A currency dispute between an independent power producer and power utility ZESA shows how regulatory hurdles continue to dim prospects for private energy investment in Zimbabwe.
ZESA is awaiting the outcome of international arbitration in a currency dispute with one of the country’s first private power producers, a case that’s holding up other investments.
Nyangani Renewable Energy, which operates solar and hydropower plants in Zimbabwe and Malawi, took the Zimbabwe Electricity Transmission Distribution Company (ZETDC) to the Johannesburg branch of the International Chamber of Commerce to rule on the disagreement over a currency conversion agreement.
“We eagerly await the outcome of the arbitration,” Ian McKersie, the managing director of Harare-based Nyangani said. “If it is favourable, it will allow us to resume the very conducive working relationships we have.”
The dispute was heard on June 14. Nyangani says it is owed US$8.6 million for power delivered from its 15MW Pungwe B run-of-river hydropower plant. It wants to be paid in US dollars but ZETDC, a unit of ZESA, is seeking to pay in Zimbabwe dollars.
ZESA declined to comment.
Nyangani’s 10MW Riverside Solar power station was the first independent producer to feed into ZESA when the first 2.5MW came on stream in January 2018.
The company plans to expand, but “the rollout of the next phase has been stalled for three years pending a resolution of the IPP currency of payment issue”, the company said in July.
The company also said last month that “despite exceptional initial progress, construction on the Tsanga A and C Hydros has been hampered and halted due to IPP currency payment issues”.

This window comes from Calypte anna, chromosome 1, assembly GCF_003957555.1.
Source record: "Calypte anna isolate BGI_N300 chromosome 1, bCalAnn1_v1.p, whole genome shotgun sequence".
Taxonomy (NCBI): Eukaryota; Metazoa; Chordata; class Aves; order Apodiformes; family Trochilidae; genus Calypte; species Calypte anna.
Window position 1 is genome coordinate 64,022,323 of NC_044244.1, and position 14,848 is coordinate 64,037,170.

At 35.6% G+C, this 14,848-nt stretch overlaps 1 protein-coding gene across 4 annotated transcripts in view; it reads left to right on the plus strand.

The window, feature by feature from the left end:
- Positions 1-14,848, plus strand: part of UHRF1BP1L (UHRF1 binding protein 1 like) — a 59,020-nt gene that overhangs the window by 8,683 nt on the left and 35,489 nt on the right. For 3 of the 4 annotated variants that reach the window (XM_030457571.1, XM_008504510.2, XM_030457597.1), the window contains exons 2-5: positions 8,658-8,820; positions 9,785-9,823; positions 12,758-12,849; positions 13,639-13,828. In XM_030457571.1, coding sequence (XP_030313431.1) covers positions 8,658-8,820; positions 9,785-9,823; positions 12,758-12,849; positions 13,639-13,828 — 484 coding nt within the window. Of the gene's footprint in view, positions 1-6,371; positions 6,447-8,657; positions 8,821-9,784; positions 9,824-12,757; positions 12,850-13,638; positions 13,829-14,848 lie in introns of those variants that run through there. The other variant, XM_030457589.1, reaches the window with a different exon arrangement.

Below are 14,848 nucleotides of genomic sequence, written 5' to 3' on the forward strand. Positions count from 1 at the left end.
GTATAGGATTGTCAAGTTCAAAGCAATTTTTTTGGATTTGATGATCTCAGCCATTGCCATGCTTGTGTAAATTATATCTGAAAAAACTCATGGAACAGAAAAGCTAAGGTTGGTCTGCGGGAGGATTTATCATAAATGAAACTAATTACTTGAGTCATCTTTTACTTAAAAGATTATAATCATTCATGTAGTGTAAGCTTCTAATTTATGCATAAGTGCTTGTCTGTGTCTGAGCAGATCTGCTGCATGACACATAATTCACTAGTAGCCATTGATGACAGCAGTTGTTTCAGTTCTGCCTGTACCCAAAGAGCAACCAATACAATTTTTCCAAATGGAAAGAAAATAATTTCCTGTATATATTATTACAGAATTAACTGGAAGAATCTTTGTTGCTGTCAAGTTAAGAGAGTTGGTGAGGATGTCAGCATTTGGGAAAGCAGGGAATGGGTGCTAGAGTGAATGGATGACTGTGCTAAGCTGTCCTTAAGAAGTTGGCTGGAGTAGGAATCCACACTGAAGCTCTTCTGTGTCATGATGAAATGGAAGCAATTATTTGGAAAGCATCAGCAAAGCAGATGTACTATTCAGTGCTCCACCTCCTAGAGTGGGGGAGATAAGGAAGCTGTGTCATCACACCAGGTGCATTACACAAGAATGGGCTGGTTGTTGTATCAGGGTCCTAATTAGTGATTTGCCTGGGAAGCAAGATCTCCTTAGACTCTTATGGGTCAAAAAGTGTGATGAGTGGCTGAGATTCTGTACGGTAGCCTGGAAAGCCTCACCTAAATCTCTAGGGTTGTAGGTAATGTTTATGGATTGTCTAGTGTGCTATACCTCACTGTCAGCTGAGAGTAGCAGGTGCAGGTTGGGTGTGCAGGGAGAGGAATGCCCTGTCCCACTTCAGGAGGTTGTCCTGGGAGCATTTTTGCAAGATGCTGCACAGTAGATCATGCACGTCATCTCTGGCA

Nyangani has built eight power plants in Zimbabwe since 2009 with a total generation capacity of 32MW.
ZESA and green energy
Zimbabweans are subjected to regular power cuts because of the inability of ZESA to meet demand, and the state-owned company is struggling to pay for privately produced power because of a shortage of foreign currency. Other projects are stalled as producers await the outcome of the case.
Private electricity has the potential to transform the industry in Zimbabwe, and help repair an economy that’s yet to recover from a collapse two decades ago. While independent power producers supply only 135MW to the grid, licenses for facilities with a combined capacity of 6 858MW have been issued, according to a parliamentary report.
That is more than enough to meet demand for electricity, but many of the projects have not taken off.
In May last year, Zimbabwe tendered for 500MW of solar power, hoping to attract private investment into renewables. Private companies, such as leading mining companies, are advancing rapidly in setting up solar plants for their own consumption. But growth in investment by independent producers remains slow. This is largely due to uncertainty around the currency, power offtake agreements with ZESA and scarcity of foreign credit for large scale power projects.